Monday, 6 January 2014 00:00
Sri Lanka’s limited mining resources have been put in an uncertain position as new regulations were approved by the Cabinet sans regulations governing exploration.
It was reported over the weekend that the new mining regulations also introduced a committee to determine the market value of mine output and the percentage of royalty payable by those seeking such licenses. The changes, which were gazetted on Thursday, replace certain sections of the earlier Mining (Licensing) Regulations promulgated in November 1993.
The new regulations state that any private sector proponent or participant before obtaining a licence for mining, trading in or exporting minerals must have special negotiations in the form of an Investment Agreement with the Secretary to the Ministry of Environment and Renewable Energy with regard to the terms and the supplementary rights and obligations under such agreement.
The regulations have named four categories of minerals. The first consists of industrial minerals ilmenite, zircon, rutile, graphite, mica, quartz, garnet and apatite. The second consists of base metals iron, nickel, chromium, copper, lead and zinc. The third consists of precious metals gold, silver and platinum. And the last consists of exported dimentioned stone. Mining experts pointed out, however, that by deliberately excluding from the regulations those seeking mineral exploration licences, the Government has left room for continued abuse.
Since the new amendments have omitted to put in place a framework for exploration, companies that already possess mining licences can transfer that document to foreign companies for millions of dollars. This opens up a huge issue of transparency and accountability where national assets can be misused by parties. Not laying out the exploration guidelines is a huge loophole in the new regulations and indeed has resulted in calls for another amendment to be tacked on to deal with this oversight.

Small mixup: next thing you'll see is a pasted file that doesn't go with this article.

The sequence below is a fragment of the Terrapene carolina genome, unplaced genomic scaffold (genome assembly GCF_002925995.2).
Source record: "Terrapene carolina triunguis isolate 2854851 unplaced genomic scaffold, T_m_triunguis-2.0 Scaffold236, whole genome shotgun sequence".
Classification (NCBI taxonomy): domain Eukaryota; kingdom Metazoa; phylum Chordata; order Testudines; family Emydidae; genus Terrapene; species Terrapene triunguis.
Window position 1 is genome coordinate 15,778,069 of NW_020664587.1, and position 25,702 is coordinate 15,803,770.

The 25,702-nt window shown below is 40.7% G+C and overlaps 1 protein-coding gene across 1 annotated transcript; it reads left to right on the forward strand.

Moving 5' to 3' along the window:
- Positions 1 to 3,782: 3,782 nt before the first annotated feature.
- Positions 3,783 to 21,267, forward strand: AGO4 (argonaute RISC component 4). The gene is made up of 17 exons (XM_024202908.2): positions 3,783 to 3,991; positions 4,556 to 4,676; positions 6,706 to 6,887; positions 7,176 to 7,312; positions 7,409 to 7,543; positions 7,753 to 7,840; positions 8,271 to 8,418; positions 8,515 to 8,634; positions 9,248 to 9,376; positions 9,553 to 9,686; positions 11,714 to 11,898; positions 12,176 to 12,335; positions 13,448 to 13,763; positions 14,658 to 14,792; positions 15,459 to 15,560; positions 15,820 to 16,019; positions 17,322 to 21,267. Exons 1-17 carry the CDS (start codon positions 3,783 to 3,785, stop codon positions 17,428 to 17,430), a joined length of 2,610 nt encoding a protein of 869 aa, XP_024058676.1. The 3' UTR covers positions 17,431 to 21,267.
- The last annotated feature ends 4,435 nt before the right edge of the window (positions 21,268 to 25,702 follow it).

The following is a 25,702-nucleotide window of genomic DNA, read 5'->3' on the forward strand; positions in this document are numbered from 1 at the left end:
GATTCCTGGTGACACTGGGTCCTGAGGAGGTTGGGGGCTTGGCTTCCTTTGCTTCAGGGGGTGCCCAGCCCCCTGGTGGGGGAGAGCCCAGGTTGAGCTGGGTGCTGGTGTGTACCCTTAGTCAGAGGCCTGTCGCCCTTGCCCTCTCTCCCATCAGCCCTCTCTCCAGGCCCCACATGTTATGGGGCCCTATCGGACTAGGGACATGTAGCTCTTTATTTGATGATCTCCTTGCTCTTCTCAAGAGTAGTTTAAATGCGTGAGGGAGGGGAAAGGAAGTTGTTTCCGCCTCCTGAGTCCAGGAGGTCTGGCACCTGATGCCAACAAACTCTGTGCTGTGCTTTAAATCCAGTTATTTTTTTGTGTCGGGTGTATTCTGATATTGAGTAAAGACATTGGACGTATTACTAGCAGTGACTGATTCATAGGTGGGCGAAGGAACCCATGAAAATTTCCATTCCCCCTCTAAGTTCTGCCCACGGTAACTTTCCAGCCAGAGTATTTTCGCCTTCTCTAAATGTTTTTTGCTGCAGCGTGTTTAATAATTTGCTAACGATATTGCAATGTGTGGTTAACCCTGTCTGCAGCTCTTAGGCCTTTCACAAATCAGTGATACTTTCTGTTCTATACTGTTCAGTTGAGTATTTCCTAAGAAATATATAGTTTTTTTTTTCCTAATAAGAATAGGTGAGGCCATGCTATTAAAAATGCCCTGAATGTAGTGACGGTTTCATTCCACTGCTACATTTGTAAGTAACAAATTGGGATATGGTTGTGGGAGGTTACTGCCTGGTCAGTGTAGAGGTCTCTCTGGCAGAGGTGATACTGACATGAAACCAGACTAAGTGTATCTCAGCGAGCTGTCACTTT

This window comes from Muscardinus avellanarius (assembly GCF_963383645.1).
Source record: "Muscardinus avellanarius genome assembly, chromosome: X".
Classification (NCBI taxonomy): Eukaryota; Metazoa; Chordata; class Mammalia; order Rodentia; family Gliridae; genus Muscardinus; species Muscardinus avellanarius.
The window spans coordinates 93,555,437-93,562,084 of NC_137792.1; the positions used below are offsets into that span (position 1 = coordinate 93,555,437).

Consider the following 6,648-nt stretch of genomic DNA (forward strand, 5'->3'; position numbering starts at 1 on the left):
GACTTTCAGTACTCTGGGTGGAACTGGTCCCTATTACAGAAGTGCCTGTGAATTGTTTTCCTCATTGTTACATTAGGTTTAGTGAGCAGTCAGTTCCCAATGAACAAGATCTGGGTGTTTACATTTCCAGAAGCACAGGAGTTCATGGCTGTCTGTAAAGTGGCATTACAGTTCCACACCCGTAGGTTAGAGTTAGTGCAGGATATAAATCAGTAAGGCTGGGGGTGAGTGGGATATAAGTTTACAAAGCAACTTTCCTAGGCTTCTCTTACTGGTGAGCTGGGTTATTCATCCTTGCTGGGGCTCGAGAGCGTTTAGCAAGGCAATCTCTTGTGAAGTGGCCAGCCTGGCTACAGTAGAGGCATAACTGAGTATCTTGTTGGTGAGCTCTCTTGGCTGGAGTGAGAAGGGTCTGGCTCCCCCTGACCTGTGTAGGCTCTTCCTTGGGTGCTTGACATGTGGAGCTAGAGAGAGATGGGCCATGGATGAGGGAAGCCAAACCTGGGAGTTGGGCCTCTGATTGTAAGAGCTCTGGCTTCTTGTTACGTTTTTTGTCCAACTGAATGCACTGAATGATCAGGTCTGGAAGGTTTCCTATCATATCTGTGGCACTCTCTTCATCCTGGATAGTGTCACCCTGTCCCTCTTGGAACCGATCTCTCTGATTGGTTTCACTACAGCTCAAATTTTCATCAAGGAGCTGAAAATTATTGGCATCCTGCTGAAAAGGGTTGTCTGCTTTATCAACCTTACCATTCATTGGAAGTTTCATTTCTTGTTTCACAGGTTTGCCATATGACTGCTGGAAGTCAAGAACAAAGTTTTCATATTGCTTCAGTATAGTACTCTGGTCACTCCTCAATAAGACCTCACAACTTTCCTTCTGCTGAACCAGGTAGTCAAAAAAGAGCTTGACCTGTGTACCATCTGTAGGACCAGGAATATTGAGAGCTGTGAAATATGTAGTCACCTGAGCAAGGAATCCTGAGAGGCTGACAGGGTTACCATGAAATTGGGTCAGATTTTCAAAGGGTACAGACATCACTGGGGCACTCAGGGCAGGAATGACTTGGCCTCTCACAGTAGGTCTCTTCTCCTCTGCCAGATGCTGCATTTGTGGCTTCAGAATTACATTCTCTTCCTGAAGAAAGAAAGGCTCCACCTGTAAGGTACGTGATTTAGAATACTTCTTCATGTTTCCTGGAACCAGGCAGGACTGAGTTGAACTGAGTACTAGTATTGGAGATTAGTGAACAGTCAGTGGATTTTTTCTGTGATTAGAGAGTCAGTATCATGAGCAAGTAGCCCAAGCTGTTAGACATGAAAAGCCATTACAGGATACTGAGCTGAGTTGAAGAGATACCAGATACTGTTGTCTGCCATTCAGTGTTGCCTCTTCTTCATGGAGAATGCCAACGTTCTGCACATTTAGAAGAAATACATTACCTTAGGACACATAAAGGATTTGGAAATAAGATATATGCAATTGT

The new regulations also state that the Ministry Secretary may, in consultation with the Geological Survey and Mines Board (GSMB), determine the market value of mine output and percentage of royalty payable, among other things, within the framework of the investment agreement. This opens up a veritable Pandora’s Box where public officials will come under pressure, some would argue undue pressure, to lend a helping hand to vested parties.
Basically this regulation has the same shortcomings as many others, in the sense it does not promote good governance. In an environment where politics and business is closely linked, the accountable exploration of natural resources that could bring significant wealth to the State is overlooked in favour of giving loopholes to stakeholders with vested interests. An apolitical system that provides credible, transparent and responsible processors has yet again failed to appear.
The latest mining regulations are only one example of this trend that has been striking roots to an alarming degree. As pointed out by most pundits, the lack of good governance and adherence to law and order is seriously undermining the investment climate in Sri Lanka, particularly in the sphere of foreign investment. Institutions that were set up to responsibly oversee investment and its myriad of processes are being undermined by individuals, usually politicians, and it would seem the regulations are also drafted out with the intention of assisting this sorry state of affairs.
Any new regulation needs to be as comprehensive as possible and encompass space for good governance. Otherwise Sri Lanka is only mining itself deeper into corruption.